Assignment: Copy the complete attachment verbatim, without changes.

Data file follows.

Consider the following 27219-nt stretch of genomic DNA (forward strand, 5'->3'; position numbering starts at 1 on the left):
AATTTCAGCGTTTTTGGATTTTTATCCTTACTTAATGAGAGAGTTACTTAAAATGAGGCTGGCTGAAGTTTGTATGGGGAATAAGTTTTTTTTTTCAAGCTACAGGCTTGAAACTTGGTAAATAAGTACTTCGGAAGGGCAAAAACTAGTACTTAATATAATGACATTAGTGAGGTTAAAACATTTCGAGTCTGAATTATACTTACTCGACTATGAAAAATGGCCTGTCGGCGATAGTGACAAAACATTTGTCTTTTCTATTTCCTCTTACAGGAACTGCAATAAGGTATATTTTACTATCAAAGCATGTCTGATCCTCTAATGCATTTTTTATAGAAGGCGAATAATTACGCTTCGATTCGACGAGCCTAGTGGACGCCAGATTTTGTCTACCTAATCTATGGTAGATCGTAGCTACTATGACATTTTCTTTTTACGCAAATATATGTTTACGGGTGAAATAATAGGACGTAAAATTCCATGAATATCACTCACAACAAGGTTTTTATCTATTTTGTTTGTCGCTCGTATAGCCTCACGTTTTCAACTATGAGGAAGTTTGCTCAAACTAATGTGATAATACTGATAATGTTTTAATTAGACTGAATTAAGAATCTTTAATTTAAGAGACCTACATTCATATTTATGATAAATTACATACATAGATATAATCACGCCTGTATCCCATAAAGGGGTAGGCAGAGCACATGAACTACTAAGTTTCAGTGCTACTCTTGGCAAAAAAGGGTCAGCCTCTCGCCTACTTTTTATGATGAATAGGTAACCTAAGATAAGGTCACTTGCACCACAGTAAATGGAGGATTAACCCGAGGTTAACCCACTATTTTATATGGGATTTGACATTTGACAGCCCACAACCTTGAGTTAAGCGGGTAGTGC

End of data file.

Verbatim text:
Consider the following 27219-nt stretch of genomic DNA (forward strand, 5'->3'; position numbering starts at 1 on the left):
AATTTCAGCGTTTTTGGATTTTTATCCTTACTTAATGAGAGAGTTACTTAAAATGAGGCTGGCTGAAGTTTGTATGGGGAATAAGTTTTTTTTTTCAAGCTACAGGCTTGAAACTTGGTAAATAAGTACTTCGGAAGGGCAAAAACTAGTACTTAATATAATGACATTAGTGAGGTTAAAACATTTCGAGTCTGAATTATACTTACTCGACTATGAAAAATGGCCTGTCGGCGATAGTGACAAAACATTTGTCTTTTCTATTTCCTCTTACAGGAACTGCAATAAGGTATATTTTACTATCAAAGCATGTCTGATCCTCTAATGCATTTTTTATAGAAGGCGAATAATTACGCTTCGATTCGACGAGCCTAGTGGACGCCAGATTTTGTCTACCTAATCTATGGTAGATCGTAGCTACTATGACATTTTCTTTTTACGCAAATATATGTTTACGGGTGAAATAATAGGACGTAAAATTCCATGAATATCACTCACAACAAGGTTTTTATCTATTTTGTTTGTCGCTCGTATAGCCTCACGTTTTCAACTATGAGGAAGTTTGCTCAAACTAATGTGATAATACTGATAATGTTTTAATTAGACTGAATTAAGAATCTTTAATTTAAGAGACCTACATTCATATTTATGATAAATTACATACATAGATATAATCACGCCTGTATCCCATAAAGGGGTAGGCAGAGCACATGAACTACTAAGTTTCAGTGCTACTCTTGGCAAAAAAGGGTCAGCCTCTCGCCTACTTTTTATGATGAATAGGTAACCTAAGATAAGGTCACTTGCACCACAGTAAATGGAGGATTAACCCGAGGTTAACCCACTATTTTATATGGGATTTGACATTTGACAGCCCACAACCTTGAGTTAAGCGGGTAGTGC